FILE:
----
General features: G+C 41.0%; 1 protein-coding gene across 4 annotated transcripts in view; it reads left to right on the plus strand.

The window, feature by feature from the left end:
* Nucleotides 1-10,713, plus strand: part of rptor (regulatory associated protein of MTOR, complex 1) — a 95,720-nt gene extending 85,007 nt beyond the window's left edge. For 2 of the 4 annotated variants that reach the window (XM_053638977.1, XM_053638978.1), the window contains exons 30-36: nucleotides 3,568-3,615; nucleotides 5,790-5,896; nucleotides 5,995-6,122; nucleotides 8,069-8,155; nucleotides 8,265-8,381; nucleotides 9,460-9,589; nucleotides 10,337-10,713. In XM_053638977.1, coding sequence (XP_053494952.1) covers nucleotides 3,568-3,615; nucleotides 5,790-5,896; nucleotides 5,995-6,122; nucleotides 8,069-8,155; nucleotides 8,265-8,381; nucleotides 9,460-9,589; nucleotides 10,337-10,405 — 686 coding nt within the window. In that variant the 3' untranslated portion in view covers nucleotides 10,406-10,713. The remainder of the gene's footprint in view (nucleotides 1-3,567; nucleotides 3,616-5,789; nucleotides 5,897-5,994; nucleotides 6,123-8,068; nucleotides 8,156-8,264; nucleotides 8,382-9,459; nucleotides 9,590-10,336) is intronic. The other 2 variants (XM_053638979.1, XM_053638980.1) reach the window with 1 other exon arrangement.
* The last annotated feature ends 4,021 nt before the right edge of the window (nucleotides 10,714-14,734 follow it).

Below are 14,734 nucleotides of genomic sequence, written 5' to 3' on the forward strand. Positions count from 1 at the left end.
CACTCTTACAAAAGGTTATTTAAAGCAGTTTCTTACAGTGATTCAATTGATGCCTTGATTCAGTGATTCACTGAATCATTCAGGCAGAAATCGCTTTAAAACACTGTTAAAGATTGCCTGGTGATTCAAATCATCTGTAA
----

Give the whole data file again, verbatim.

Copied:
General features: G+C 41.0%; 1 protein-coding gene across 4 annotated transcripts in view; it reads left to right on the plus strand.

The window, feature by feature from the left end:
* Nucleotides 1-10,713, plus strand: part of rptor (regulatory associated protein of MTOR, complex 1) — a 95,720-nt gene extending 85,007 nt beyond the window's left edge. For 2 of the 4 annotated variants that reach the window (XM_053638977.1, XM_053638978.1), the window contains exons 30-36: nucleotides 3,568-3,615; nucleotides 5,790-5,896; nucleotides 5,995-6,122; nucleotides 8,069-8,155; nucleotides 8,265-8,381; nucleotides 9,460-9,589; nucleotides 10,337-10,713. In XM_053638977.1, coding sequence (XP_053494952.1) covers nucleotides 3,568-3,615; nucleotides 5,790-5,896; nucleotides 5,995-6,122; nucleotides 8,069-8,155; nucleotides 8,265-8,381; nucleotides 9,460-9,589; nucleotides 10,337-10,405 — 686 coding nt within the window. In that variant the 3' untranslated portion in view covers nucleotides 10,406-10,713. The remainder of the gene's footprint in view (nucleotides 1-3,567; nucleotides 3,616-5,789; nucleotides 5,897-5,994; nucleotides 6,123-8,068; nucleotides 8,156-8,264; nucleotides 8,382-9,459; nucleotides 9,590-10,336) is intronic. The other 2 variants (XM_053638979.1, XM_053638980.1) reach the window with 1 other exon arrangement.
* The last annotated feature ends 4,021 nt before the right edge of the window (nucleotides 10,714-14,734 follow it).

Below are 14,734 nucleotides of genomic sequence, written 5' to 3' on the forward strand. Positions count from 1 at the left end.
CACTCTTACAAAAGGTTATTTAAAGCAGTTTCTTACAGTGATTCAATTGATGCCTTGATTCAGTGATTCACTGAATCATTCAGGCAGAAATCGCTTTAAAACACTGTTAAAGATTGCCTGGTGATTCAAATCATCTGTAA